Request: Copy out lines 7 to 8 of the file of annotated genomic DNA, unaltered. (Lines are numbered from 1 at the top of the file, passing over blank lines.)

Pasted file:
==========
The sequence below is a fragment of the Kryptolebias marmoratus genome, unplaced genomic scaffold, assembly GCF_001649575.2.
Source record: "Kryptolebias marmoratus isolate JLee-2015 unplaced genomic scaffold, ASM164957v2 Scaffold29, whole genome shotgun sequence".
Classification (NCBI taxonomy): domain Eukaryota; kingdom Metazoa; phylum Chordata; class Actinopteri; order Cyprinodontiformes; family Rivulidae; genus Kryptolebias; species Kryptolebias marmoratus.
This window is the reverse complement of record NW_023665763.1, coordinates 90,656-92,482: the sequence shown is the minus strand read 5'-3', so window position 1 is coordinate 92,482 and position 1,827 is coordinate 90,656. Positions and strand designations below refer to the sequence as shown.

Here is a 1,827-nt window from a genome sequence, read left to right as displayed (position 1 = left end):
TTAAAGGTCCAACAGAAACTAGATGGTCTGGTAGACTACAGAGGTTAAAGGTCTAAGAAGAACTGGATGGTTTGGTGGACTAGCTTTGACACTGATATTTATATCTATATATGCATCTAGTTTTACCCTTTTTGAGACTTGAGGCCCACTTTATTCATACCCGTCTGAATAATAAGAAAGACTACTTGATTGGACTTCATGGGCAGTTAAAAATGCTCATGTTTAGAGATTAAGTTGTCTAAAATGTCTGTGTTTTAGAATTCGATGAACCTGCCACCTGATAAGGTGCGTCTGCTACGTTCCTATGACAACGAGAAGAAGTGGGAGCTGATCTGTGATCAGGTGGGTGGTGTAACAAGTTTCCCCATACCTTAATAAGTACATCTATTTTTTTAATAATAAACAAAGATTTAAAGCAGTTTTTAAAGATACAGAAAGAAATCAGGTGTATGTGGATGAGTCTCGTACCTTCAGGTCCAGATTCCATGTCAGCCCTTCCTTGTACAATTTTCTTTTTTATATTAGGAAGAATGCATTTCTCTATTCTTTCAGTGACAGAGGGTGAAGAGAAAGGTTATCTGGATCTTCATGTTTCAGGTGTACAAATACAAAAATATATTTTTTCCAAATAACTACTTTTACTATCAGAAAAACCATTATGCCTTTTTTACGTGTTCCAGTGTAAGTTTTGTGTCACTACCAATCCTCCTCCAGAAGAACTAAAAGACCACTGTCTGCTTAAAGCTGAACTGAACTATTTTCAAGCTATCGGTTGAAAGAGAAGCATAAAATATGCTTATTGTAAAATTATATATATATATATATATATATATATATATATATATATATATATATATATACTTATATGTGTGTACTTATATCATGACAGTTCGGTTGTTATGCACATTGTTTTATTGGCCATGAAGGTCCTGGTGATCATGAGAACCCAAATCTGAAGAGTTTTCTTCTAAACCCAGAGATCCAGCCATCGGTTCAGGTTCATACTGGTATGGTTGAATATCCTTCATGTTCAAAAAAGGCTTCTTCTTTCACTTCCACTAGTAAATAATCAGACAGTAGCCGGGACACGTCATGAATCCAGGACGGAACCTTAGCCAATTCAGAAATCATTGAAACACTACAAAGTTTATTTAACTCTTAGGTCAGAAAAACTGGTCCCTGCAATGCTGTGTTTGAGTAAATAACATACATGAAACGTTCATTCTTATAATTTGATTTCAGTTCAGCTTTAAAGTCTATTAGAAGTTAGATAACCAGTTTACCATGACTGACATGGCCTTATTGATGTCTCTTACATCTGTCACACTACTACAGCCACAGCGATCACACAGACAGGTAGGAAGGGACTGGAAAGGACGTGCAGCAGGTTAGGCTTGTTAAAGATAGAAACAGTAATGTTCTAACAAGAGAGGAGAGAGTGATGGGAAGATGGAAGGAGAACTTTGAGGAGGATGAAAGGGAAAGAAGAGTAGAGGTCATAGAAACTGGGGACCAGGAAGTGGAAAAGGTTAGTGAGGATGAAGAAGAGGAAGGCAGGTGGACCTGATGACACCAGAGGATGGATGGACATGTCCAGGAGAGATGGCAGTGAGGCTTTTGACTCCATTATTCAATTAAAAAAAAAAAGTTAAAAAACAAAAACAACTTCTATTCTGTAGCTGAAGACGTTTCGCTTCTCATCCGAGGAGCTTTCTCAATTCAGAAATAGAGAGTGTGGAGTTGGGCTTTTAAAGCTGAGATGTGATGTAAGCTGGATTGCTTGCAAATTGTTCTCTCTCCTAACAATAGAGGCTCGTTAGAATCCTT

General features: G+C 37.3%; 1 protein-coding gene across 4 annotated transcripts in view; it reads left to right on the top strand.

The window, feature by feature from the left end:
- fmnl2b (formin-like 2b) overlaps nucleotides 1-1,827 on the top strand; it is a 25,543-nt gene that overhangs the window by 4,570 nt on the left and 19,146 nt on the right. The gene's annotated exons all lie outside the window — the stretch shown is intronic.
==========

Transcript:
General features: G+C 37.3%; 1 protein-coding gene across 4 annotated transcripts in view; it reads left to right on the top strand.

The window, feature by feature from the left end: